The failure of The Graduate’s vision – noble and exciting as it is – comes out in the last few scenes. Escaping what must have been a life in plastics to a freer world, Benjamin and Elaine laughingly stare at the rest of the passengers in the bus they are on. But like the passengers in the bus at the end of Midnight Cowboy – which featured the actor playing Benjamin, Dustin Hoffman – they are stony-faced, impassive, and utterly indifferent.

It is this indifference which hits Benjamin and Elaine in the face. Just as it took Elaine a few moments to comprehend the pathos of her parents’ existence, it takes Benjamin and Elaine a few moments to realise that while they’ve escaped that existence, they have no plans for what they are about to embark on. In a film where the protagonist and the lover set definite plans for their future and keep telling each other they will do this or that, such an ending is to me a little disconcerting. Perhaps it’s a symbol of the restlessness of most American youth, but it’s also an indictment of the plot itself, which provides an easy escape for its two heroes and then forces the smiles from their faces as they confront their future.

If The Graduate makes clear the director’s limited view of rebelliousness, Working Girl, which came 21 years later, confirms it. The alternative life Benjamin Braddock had in front of him – a life in plastics – is here idealised beyond permissive limits. If in that other movie Nichols celebrates Braddock’s rejection of that other life, here he celebrates his heroine’s venture into it. Released in the last few years of Ronald Reagan’s America, it paints a rather naive and simplistic view of the world of mergers and acquisitions. The protagonist of the story, played by Melanie Griffiths, finds herself in the centre of it all. But in contrast to her distinguished predecessor of more than 20 years earlier, she endeavours to clinch what she wants, which is a life in a comfortable executive post in a top conglomerate. Nichols doesn’t bother erasing the faces off from the corporate bosses, the Establishment jerks: the corporate boss who saves Griffith’s career towards the end is shown as a kindly old patrician, a fatherly figure who takes decisions in the interests of humanity, and not the bottom line.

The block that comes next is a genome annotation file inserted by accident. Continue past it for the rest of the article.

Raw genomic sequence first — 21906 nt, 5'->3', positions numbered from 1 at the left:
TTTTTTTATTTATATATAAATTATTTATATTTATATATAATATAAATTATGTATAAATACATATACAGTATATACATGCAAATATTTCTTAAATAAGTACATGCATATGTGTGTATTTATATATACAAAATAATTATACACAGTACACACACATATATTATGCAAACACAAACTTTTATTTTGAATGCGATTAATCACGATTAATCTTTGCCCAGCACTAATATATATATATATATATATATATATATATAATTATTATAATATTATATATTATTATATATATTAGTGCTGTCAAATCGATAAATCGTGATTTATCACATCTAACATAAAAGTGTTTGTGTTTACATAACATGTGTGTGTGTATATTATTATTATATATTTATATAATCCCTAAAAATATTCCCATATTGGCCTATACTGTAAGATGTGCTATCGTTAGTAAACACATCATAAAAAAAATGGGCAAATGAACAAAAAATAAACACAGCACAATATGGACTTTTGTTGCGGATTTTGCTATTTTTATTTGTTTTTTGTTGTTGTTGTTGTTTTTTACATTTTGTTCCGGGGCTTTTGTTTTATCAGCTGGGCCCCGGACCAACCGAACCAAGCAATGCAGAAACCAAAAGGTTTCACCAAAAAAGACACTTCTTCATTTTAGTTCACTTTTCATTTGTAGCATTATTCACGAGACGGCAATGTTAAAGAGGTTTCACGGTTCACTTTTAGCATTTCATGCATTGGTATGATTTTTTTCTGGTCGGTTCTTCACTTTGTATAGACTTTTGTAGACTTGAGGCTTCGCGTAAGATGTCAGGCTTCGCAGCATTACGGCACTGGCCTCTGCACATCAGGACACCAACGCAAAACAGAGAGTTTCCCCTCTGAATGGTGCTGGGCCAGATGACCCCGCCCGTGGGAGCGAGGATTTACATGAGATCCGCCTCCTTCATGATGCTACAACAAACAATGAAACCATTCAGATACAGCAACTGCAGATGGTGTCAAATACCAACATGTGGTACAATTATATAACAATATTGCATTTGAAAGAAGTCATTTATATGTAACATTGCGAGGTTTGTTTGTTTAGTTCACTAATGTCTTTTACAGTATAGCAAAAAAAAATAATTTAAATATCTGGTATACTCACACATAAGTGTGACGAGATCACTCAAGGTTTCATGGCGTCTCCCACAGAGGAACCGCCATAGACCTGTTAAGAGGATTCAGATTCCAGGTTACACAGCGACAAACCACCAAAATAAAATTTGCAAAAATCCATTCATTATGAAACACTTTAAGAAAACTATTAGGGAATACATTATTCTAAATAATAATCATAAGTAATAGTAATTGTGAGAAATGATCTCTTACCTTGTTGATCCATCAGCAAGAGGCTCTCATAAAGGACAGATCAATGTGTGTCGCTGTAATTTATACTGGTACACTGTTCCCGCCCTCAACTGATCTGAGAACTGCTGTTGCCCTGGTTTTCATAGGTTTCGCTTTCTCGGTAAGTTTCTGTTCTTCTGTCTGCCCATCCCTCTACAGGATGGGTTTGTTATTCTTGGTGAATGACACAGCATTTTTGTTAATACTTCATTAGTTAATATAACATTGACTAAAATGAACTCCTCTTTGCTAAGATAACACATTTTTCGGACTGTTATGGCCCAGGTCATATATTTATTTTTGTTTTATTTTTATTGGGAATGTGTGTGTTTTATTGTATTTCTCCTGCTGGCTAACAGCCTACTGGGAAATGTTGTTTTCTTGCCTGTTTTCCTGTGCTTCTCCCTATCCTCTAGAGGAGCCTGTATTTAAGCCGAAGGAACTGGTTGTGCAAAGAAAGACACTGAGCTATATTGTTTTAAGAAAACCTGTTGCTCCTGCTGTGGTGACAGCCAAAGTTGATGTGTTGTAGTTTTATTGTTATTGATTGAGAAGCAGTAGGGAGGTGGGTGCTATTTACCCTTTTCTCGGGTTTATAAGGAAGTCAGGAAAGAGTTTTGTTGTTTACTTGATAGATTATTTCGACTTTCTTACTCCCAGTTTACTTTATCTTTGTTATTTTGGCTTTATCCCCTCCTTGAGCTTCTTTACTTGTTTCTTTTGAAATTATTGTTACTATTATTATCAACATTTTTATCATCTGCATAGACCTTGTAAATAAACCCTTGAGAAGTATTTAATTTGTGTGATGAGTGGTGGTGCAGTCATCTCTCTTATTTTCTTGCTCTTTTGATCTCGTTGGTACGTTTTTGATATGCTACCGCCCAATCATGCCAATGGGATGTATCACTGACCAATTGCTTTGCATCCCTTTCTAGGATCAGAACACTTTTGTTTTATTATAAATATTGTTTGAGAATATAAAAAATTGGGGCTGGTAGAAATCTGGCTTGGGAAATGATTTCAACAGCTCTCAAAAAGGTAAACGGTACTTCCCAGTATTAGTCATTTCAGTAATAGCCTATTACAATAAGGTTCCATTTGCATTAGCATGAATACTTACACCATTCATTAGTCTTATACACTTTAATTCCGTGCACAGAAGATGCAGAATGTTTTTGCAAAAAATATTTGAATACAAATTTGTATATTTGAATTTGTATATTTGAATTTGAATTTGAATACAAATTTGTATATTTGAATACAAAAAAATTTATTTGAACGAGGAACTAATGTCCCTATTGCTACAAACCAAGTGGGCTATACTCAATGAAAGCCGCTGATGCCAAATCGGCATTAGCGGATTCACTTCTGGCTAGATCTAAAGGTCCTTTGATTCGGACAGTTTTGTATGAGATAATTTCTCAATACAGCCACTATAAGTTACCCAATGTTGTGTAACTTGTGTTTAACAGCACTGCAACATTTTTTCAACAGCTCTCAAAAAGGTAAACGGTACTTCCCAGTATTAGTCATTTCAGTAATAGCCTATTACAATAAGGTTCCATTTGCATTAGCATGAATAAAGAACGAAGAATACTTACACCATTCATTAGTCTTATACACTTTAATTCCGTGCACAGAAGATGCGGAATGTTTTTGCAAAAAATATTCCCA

Contrasting the one with the other, you realise how quickly Hollywood adjusts to the realities of its time. The Graduate, shot at the heyday of the anti-Vietnam protest movement, does not contain a single reference to the politics of the day; as Roger Ebert put it in his second review it has nothing that can help us identify the era from which it came. Mike Nichols was a great comedian, all things considered – his comedy veers to this side of the macabre, as seen in his earlier work, Who’s Afraid of Virginia Woolf? – but in The Graduate the humour serves to undermine the anti-establishment subtext of the plot. In Working Girl by contrast, the humour reinforces the pro-corporate, pro-establishment subtext.

Nichols doesn’t bother taking a moral high ground as far as the story’s class politics goes: the heroine ditches her ruffian boyfriend (Alec Baldwin) in favour of a nerdy corporate (Harrison Ford).

It’s a searing indictment, not so much on the politics of mergers and acquisitions, but on how a director, having made movies about teenage angst and rebellion, can turn the other way and make movies about teenage rebels growing up to become the CEOs and Executives their parents wanted them to be. 21 years after Benjamin Braddock decided he wanted a life beyond Plastics, the youth of America in Nichol’s universe have returned to world of Plastics. A more dismal turnaround between two films by the same director, I am yet to see.